Suricata – The Open Source IDS/IPS

I recently listened to an episode of my favorite network security podcast PaulDotCom Security Weekly and gained interest with a project that was discussed in a segment of the show. Episode 198 can be listened to here. The episode featured a guest interview of Matt Jonkman and Will Metcalf who are both involved in the Suricata Project. The Suricata Project is a open source Intrusion Detection System developed by the Open Information Security Foundation, which is funded by the Department of Homeland Security. The Project has used approximately 1 million tax dollars to date so it could be of interest to anyone in the public. The first stable release is going to be available on July 1st, 2010 and can be downloaded from the OISF website.

The goal of the project isn’t to make a a replaceable IDS necessarily but instead to bring the community together to identify current and future IDS/IPS needs and desires. Since the project is funded by the government, they have yearly brainstorming sessions in which anyone is welcome to join new ideas and needs are discussed.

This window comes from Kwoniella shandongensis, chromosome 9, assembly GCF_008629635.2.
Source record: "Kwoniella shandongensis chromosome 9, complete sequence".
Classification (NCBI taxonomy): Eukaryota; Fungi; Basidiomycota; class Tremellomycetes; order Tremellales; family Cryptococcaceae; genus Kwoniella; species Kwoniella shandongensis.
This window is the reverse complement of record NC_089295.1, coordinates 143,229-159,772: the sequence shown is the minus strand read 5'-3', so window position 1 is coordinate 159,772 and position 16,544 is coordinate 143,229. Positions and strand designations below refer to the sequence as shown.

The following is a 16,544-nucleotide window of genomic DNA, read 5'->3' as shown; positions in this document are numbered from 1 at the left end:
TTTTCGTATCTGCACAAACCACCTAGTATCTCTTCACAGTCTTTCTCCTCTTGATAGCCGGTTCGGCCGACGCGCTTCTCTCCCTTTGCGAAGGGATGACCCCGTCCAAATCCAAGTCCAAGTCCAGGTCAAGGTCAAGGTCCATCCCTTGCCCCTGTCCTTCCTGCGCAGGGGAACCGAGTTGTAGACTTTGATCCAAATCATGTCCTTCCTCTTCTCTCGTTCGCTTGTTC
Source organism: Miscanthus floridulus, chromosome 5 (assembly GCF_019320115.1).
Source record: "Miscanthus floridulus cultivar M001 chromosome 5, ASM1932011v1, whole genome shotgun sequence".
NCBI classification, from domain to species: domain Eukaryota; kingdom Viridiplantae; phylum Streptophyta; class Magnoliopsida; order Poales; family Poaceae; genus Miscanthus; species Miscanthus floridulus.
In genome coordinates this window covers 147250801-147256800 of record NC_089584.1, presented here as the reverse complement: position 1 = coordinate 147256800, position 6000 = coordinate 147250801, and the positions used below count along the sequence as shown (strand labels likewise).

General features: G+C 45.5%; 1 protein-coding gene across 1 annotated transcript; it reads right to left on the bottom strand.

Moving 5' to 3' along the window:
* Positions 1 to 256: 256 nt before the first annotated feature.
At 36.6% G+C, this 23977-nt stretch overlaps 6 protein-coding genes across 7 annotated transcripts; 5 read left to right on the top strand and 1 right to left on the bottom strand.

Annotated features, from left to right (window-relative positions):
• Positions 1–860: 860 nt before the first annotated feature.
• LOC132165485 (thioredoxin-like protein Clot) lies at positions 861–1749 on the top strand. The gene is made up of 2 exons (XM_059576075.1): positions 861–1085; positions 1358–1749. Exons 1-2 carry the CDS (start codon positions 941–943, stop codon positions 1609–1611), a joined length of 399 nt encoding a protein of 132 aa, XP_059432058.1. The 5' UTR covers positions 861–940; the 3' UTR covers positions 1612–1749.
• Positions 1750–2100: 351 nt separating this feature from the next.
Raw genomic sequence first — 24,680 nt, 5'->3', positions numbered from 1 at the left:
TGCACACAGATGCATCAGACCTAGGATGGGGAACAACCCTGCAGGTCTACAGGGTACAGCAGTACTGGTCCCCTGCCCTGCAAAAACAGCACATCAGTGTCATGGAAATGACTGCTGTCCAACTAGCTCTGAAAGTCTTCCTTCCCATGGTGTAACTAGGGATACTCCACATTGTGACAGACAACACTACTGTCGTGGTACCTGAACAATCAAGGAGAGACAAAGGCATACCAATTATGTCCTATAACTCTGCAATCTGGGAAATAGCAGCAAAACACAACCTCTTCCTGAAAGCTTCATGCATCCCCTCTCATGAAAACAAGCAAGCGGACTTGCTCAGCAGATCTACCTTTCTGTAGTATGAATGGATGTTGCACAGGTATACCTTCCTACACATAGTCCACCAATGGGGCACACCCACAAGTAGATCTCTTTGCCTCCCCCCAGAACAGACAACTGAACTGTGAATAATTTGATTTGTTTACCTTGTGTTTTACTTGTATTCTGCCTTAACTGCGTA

According to the interview, IDS development is behind what it should be right now and should be at the point as far as automation goes. They compared it to the early days of anti-virus how many tasks had to be manually achieved by the user but now days the software runs exclusively in the background with minimal user interaction. They claimed that most IDSs run in log only mode because they aren’t reliable enough to block or allow traffic without some type of administrative interaction.

To achieve this automation, one of the features they are working on is a IPreputation system which is currently still in beta development. The IPreputation system acts as a behavioral detection by using many different rules about a particular IP address to give it an overall score, different rules will hold different values as certain behaviors are much more suspicious and potentially harmful to a network. If that score is over the threshold set by the administrator then the IP will be blocked. This is a much better system then just having a cut and dry IP blacklist, because there will clearly be IP’s that aren’t tagged as dangerous that are going to be used for malicious intent. The interviewees said that Cisco also has a similar system and has great success with it. I have also heard of IPreputation systems being used for email administrators who can more effectively block spam.

Another key feature they addressed with Suricata was that it runs on a multi-threaded engine, and this is the only IDS that has this. I found this hard to believe considering how long multi-core processing has been around, but the interviewees said that this feature alone would be worth switching to it. If you are more interested listen to the podcast and listen to the interview, or check out the OISF website.